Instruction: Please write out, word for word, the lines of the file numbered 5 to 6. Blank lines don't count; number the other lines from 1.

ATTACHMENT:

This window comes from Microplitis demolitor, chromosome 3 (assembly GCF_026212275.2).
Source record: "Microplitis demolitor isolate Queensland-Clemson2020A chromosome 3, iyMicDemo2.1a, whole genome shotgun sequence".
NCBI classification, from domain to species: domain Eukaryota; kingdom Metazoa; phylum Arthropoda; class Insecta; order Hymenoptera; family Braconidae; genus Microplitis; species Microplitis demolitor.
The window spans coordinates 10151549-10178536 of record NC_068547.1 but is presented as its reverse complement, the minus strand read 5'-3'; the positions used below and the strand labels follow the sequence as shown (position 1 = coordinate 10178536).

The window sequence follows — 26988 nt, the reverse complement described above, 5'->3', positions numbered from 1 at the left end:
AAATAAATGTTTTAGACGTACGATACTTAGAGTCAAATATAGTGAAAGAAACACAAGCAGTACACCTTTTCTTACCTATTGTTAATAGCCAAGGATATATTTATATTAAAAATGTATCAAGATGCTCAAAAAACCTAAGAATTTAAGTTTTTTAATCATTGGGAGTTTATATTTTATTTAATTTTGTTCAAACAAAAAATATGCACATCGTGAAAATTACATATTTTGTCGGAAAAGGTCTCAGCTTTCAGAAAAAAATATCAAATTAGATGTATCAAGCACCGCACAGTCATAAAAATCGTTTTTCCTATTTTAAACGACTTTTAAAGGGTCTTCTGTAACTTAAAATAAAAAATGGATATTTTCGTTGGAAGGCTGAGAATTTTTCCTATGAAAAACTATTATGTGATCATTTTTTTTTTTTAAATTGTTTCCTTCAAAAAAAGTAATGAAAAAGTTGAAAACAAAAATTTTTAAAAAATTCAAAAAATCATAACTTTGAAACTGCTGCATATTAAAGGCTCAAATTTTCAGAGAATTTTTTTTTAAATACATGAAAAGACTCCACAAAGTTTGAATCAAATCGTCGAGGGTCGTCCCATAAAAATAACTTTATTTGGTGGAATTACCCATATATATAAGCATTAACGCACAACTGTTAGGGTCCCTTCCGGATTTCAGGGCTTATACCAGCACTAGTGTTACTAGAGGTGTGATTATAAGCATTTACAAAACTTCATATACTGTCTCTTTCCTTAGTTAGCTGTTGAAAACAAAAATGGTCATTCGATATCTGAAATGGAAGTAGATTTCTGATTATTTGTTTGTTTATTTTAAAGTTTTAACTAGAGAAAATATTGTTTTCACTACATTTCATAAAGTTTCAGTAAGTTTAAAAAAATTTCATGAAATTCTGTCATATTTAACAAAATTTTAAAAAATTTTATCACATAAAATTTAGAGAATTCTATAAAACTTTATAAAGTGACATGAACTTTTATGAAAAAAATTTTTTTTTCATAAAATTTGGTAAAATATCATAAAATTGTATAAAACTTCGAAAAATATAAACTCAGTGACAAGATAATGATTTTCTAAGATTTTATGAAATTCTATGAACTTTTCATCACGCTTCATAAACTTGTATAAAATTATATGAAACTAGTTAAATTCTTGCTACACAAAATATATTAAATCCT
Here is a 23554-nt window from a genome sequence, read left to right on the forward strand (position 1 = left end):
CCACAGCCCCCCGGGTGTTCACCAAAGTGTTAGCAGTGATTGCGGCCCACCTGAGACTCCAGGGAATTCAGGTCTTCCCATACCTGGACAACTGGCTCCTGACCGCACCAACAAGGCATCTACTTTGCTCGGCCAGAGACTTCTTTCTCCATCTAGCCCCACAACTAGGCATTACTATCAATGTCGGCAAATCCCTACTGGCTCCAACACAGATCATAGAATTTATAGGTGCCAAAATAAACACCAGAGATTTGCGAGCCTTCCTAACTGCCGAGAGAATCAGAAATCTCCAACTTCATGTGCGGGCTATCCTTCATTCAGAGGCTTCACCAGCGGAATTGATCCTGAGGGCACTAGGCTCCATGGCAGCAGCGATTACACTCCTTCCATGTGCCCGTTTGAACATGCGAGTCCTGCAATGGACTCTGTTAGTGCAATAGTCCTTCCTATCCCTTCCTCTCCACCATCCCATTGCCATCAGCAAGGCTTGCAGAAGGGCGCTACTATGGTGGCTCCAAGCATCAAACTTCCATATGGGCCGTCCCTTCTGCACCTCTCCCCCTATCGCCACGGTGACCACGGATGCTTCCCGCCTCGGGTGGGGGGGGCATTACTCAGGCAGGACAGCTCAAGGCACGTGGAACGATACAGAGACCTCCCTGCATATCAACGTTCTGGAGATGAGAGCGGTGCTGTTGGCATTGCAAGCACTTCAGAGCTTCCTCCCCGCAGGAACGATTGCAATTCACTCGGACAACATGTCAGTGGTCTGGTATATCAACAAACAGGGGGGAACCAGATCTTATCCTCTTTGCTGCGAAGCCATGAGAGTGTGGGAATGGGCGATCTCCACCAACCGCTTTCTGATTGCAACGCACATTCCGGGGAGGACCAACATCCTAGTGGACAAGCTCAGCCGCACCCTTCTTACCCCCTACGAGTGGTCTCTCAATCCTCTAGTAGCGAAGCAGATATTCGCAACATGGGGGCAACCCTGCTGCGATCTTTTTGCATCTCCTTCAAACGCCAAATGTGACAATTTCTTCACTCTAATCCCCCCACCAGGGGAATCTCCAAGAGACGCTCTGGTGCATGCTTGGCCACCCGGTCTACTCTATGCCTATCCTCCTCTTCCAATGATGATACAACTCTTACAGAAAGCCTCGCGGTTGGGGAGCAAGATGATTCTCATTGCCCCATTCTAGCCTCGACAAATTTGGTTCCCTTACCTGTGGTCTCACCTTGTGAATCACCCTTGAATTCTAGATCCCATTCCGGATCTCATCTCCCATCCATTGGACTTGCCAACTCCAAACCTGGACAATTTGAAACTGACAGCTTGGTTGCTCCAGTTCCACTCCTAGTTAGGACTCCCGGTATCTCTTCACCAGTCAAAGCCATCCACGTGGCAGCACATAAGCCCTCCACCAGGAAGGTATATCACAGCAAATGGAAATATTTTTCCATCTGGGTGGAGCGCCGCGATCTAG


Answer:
The window sequence follows — 26988 nt, the reverse complement described above, 5'->3', positions numbered from 1 at the left end:
AAATAAATGTTTTAGACGTACGATACTTAGAGTCAAATATAGTGAAAGAAACACAAGCAGTACACCTTTTCTTACCTATTGTTAATAGCCAAGGATATATTTATATTAAAAATGTATCAAGATGCTCAAAAAACCTAAGAATTTAAGTTTTTTAATCATTGGGAGTTTATATTTTATTTAATTTTGTTCAAACAAAAAATATGCACATCGTGAAAATTACATATTTTGTCGGAAAAGGTCTCAGCTTTCAGAAAAAAATATCAAATTAGATGTATCAAGCACCGCACAGTCATAAAAATCGTTTTTCCTATTTTAAACGACTTTTAAAGGGTCTTCTGTAACTTAAAATAAAAAATGGATATTTTCGTTGGAAGGCTGAGAATTTTTCCTATGAAAAACTATTATGTGATCATTTTTTTTTTTTAAATTGTTTCCTTCAAAAAAAGTAATGAAAAAGTTGAAAACAAAAATTTTTAAAAAATTCAAAAAATCATAACTTTGAAACTGCTGCATATTAAAGGCTCAAATTTTCAGAGAATTTTTTTTTAAATACATGAAAAGACTCCACAAAGTTTGAATCAAATCGTCGAGGGTCGTCCCATAAAAATAACTTTATTTGGTGGAATTACCCATATATATAAGCATTAACGCACAACTGTTAGGGTCCCTTCCGGATTTCAGGGCTTATACCAGCACTAGTGTTACTAGAGGTGTGATTATAAGCATTTACAAAACTTCATATACTGTCTCTTTCCTTAGTTAGCTGTTGAAAACAAAAATGGTCATTCGATATCTGAAATGGAAGTAGATTTCTGATTATTTGTTTGTTTATTTTAAAGTTTTAACTAGAGAAAATATTGTTTTCACTACATTTCATAAAGTTTCAGTAAGTTTAAAAAAATTTCATGAAATTCTGTCATATTTAACAAAATTTTAAAAAATTTTATCACATAAAATTTAGAGAATTCTATAAAACTTTATAAAGTGACATGAACTTTTATGAAAAAAATTTTTTTTTCATAAAATTTGGTAAAATATCATAAAATTGTATAAAACTTCGAAAAATATAAACTCAGTGACAAGATAATGATTTTCTAAGATTTTATGAAATTCTATGAACTTTTCATCACGCTTCATAAACTTGTATAAAATTATATGAAACTAGTTAAATTCTTGCTACACAAAATATATTAAATCCT